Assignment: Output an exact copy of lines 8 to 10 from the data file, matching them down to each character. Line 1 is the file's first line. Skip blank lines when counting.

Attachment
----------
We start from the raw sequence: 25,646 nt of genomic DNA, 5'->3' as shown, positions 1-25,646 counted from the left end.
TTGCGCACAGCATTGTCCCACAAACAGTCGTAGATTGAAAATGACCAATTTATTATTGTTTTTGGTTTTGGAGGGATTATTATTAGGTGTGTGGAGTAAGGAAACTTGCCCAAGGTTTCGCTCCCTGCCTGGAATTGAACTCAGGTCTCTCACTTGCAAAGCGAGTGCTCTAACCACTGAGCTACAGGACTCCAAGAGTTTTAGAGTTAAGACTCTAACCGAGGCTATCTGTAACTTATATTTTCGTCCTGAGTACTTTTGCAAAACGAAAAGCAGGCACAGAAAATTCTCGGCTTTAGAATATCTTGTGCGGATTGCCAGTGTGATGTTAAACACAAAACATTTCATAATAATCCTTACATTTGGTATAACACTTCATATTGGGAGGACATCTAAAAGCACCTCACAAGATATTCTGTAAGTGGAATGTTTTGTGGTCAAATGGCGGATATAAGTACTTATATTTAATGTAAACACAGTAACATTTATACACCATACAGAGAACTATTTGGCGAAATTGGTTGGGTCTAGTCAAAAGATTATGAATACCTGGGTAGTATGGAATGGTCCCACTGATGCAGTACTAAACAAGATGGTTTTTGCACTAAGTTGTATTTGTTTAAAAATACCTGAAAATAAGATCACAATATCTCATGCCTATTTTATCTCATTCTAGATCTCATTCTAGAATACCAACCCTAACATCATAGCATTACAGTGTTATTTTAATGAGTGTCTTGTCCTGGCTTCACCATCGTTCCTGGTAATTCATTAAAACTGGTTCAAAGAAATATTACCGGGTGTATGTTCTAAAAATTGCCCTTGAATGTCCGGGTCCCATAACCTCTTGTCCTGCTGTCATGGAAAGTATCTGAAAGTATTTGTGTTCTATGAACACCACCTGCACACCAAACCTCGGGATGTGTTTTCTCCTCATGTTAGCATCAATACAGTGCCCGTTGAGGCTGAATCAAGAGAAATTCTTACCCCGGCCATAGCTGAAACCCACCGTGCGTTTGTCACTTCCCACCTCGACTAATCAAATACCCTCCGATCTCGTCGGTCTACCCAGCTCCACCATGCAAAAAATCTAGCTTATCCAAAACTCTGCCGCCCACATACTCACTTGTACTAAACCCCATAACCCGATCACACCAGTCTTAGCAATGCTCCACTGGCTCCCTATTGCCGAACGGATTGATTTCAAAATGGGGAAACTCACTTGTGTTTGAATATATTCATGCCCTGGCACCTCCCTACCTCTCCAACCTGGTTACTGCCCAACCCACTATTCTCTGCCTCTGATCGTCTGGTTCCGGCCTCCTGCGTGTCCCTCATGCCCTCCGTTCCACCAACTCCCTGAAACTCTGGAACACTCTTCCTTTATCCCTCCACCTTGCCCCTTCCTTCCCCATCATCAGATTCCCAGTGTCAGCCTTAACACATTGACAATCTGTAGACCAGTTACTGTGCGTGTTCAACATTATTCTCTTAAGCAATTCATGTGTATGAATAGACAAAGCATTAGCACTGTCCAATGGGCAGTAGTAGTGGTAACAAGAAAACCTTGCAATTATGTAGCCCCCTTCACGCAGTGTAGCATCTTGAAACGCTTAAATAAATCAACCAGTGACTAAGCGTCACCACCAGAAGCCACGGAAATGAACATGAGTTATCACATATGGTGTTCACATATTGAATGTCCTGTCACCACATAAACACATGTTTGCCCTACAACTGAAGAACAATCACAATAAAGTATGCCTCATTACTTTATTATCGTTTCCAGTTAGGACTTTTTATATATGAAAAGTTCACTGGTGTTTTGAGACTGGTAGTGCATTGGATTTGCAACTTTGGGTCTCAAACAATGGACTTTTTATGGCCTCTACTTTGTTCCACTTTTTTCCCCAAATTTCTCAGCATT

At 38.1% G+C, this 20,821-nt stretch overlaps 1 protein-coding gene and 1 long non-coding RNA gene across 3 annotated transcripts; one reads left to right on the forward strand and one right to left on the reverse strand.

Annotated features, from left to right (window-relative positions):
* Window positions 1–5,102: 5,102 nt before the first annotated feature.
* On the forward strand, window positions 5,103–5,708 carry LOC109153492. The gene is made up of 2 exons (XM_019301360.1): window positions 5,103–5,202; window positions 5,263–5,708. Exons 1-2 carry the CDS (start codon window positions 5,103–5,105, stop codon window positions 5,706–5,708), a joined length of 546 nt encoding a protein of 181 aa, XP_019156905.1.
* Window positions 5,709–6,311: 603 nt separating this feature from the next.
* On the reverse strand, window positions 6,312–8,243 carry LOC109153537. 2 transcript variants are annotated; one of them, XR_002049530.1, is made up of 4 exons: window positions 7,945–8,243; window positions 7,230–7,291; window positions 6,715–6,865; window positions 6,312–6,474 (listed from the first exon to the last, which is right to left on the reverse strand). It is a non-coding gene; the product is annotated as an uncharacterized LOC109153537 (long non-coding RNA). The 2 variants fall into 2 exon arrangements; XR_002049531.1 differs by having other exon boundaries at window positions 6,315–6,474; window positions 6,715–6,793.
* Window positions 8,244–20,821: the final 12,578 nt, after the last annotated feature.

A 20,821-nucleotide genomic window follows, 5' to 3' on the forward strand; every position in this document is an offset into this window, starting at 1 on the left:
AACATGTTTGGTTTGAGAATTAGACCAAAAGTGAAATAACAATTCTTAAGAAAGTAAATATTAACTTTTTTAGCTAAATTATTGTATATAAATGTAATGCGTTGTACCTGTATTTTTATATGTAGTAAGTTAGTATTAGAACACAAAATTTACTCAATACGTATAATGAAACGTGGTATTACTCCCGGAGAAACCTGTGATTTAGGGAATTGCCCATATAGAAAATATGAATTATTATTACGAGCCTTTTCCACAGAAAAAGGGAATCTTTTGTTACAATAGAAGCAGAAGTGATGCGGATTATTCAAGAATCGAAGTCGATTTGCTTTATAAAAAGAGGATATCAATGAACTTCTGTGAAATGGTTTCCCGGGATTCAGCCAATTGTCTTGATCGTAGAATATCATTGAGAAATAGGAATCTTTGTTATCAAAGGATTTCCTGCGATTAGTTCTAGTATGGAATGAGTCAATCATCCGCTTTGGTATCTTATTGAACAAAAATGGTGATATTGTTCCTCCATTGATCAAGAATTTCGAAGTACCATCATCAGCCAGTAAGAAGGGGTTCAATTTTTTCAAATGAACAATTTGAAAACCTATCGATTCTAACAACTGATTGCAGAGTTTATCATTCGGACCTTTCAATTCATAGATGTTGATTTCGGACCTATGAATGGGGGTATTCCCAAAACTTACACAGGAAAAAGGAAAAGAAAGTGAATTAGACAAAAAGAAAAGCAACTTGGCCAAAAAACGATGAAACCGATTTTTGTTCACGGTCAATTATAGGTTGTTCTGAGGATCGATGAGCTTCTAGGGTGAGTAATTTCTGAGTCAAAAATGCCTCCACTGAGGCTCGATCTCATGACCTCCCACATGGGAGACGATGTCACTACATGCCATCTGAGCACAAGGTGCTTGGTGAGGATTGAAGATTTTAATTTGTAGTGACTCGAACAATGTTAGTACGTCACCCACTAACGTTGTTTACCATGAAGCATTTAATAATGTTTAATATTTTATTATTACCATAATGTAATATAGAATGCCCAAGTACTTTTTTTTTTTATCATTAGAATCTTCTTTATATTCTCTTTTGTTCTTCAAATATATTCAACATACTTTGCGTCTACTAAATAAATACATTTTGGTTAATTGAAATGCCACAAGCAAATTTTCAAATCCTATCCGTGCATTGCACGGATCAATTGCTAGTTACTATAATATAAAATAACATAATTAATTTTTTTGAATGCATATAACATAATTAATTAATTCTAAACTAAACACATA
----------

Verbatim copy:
* On the reverse strand, window positions 6,312–8,243 carry LOC109153537. 2 transcript variants are annotated; one of them, XR_002049530.1, is made up of 4 exons: window positions 7,945–8,243; window positions 7,230–7,291; window positions 6,715–6,865; window positions 6,312–6,474 (listed from the first exon to the last, which is right to left on the reverse strand). It is a non-coding gene; the product is annotated as an uncharacterized LOC109153537 (long non-coding RNA). The 2 variants fall into 2 exon arrangements; XR_002049531.1 differs by having other exon boundaries at window positions 6,315–6,474; window positions 6,715–6,793.
* Window positions 8,244–20,821: the final 12,578 nt, after the last annotated feature.

A 20,821-nucleotide genomic window follows, 5' to 3' on the forward strand; every position in this document is an offset into this window, starting at 1 on the left: